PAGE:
3.1 The Simulated Data Sets

To explore when and why BLDA and EBLDA are effective in practice, we first constructed a simulated data set, whose exact decision boundaries were known. Based on this simulated dataset, we estimated the parameters of BLDA and EBLDA to obtain their corresponding decision boundaries.

The data set consists of two 2-dimensional normal distributions. The positive class (labeled y = 1) and the negative class (label y = −1) are given by below model parameters,where and are the mean and covariance matrix for class labeled with 1, and and are the mean and covariance matrix for class labeled with −1.

Mathematically, the Bayesian optimal decision boundary of this data set is,(14)

3.2 Experiment Data

Two datasets were used in this study, where dataset 1 was recorded from our BCI system, and dataset 2 was Data set IIIa in BCI Competition III 2005 provided by BCI-Lab.

In dataset 1, EEG was recorded from two healthy male right-handed subjects aged 22 and 26 (P1, Y1) respectively. During the experiment, the subjects sat in a relaxing chair with armrests. The trial began with a fixation cross “+” appearing in the screen center. After 2 s' presentation of the fixation, a letter cue indicating the motor imagery for left hand, right hand and foot or tongue was presented. The subject was asked to perform the corresponding motor imagery. The experiments consisted of several runs (6 or 9 runs), each of which contained 40 trials and lasted about 9 minutes. All runs were conducted in one session with a 3–4 minutes break between them. In the experiment, the four movement tasks have the equal probability to appear (i.e., 25% for each task). The total number of trials was 240 for P1 and 360 for Y1. For the two subjects, the trials were split into a training set and an unlabeled test set. The recording was done by the Net Amps 200 systems with a 129-channel electrode cap (Electrical Geodesics Incorporated, USA), two channels for EOG and the other 127 for EEG. EEG was recorded with Cz as reference at sampling rate 250Hz, and the band-pass filter between 0.1 to 48Hz was applied to recordings.

The paradigm designed for dataset 2 was similar to that of dataset 1. The details can be found in [13]. Three subjects (K1, K6 and L1) participated in the experiment. The recording was made with a 64-channel EEG amplifier from Neuroscan, using the left mastoid as reference and the right mastoid as ground. The total number of trials was 360 for Subject K1 and 240 for the other two subjects (K6 and L1). The data were sampled at 250 Hz and filtered from 1 to 50 Hz. In our offline analysis, all data sets were down-sampled to 100Hz, and re-referenced to common average reference. The trials for each subject were also split into training and testing sets for performance evaluation.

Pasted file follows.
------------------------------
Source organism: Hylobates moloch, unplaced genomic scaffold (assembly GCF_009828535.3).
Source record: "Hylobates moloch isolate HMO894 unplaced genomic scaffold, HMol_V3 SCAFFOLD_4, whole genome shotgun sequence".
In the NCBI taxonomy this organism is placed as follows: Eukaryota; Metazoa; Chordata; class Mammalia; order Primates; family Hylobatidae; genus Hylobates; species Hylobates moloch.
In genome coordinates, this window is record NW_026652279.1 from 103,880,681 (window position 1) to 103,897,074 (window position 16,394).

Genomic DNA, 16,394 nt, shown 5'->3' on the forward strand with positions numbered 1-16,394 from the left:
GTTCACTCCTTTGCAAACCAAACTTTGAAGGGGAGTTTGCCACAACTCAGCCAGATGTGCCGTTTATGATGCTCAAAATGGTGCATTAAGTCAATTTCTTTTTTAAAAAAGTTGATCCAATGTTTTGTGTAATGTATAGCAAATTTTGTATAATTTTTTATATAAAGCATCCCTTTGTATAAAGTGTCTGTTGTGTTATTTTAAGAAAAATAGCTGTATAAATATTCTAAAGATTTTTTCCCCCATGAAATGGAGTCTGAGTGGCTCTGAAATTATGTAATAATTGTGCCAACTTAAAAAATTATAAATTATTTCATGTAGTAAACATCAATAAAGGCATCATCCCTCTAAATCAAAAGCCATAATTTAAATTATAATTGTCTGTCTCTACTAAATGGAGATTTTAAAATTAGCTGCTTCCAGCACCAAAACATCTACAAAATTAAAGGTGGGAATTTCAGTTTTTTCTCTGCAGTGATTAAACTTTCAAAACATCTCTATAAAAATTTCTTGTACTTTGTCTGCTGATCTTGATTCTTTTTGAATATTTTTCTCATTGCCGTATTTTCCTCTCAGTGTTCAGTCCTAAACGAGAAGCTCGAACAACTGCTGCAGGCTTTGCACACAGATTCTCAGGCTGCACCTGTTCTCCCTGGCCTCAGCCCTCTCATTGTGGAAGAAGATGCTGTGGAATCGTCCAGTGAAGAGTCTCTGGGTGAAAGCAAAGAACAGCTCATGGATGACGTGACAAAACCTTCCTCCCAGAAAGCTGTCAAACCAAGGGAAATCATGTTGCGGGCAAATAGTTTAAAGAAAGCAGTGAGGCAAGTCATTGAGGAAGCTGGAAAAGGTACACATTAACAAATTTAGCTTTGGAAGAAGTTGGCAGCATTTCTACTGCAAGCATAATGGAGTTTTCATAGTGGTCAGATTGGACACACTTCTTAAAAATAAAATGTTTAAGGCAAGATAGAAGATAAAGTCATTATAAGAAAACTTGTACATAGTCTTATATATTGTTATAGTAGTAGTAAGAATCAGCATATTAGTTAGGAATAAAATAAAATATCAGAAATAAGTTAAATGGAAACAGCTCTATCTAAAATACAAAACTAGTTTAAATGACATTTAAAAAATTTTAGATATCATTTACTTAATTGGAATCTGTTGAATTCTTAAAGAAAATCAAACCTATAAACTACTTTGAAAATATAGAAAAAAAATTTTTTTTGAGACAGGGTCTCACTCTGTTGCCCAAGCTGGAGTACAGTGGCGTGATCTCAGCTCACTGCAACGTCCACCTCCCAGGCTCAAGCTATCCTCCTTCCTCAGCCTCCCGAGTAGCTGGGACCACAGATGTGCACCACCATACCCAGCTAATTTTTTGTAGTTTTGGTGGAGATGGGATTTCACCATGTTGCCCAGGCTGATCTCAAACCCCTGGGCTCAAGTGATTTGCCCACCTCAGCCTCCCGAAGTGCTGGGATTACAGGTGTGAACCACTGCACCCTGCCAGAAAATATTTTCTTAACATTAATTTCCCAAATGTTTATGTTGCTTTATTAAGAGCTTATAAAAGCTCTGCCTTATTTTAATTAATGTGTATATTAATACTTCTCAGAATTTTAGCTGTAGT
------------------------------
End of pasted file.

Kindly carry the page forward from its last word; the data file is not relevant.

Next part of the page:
3.3 Subject-Specific Feature Extraction

Event related synchronization and event related desynchronization (ERS/ERD) [14] could be observed over sensorimotor cortex during motor imagery tasks, and the experimental observation showed that particular mental tasks had related effects on the spatial distribution of EEG at μ (8–13Hz) and β (18–26Hz) rhythms. Further classification requires extraction of the rhythm related features from scalp EEG signals. In this study, in order to tackle the multi-class motor imaginary problems with binary classifiers, one-versus-one strategy [5] was adopted to change the multi-class problems to sub-binary problems. The final classification output is obtained by majoring voting for outputs of those sub-binary classifiers.

CSP has been proved to be an effective method to extract ERD/ERS related features from multi-channel EEG data of a two-motor imaginary task [15], [16]. The CSP extensions for multi-class problem have been shown in [14], [17]. Generally, the spatial filters were calculated individually for each subject, and such hyper-parameters of CSP as the frequency band, time section, optimal channel subset, μ and β band-pass filters could be semi-automatically estimated for each subject [18]. In our study, these hyperparameters were estimated in the following procedure.

1) Activity regions for different patterns.

After the single trial log band power was estimated by spectrum estimation technique for each channel, the average band power during the motor imagery execution (Individual power) is calculated for each task based on each channel by averaging the task-correlated trials. The activity region of different patterns can be obtained by using Individual power minus Background power, where Background power is the average of band power over all the training trails of the four tasks. At last, the optimal discrimination channels of different tasks were selected by using below r2,(15)where and are the band power related features of certain class and the background power respectively, while and are the numbers of samples for different classes. Fig. 1 provides an example for Subject K1 that the optimal activity regions of different patterns were found to be located at C4 for left hand, C3 for right hand, Cz for foot and CP6 for tongue.

Figure 1. Activated regions of different imaging tasks of Subject K1 for the four motor imaging tasks, left hand, right hand, foot and tongue movements.

The values (r2) in the figures are calculated according to equation (15). The optimal discrimination channels of different tasks were found to be located at C4 for left hand, C3 for right hand, Cz for foot and CP6 for tongue, respectively.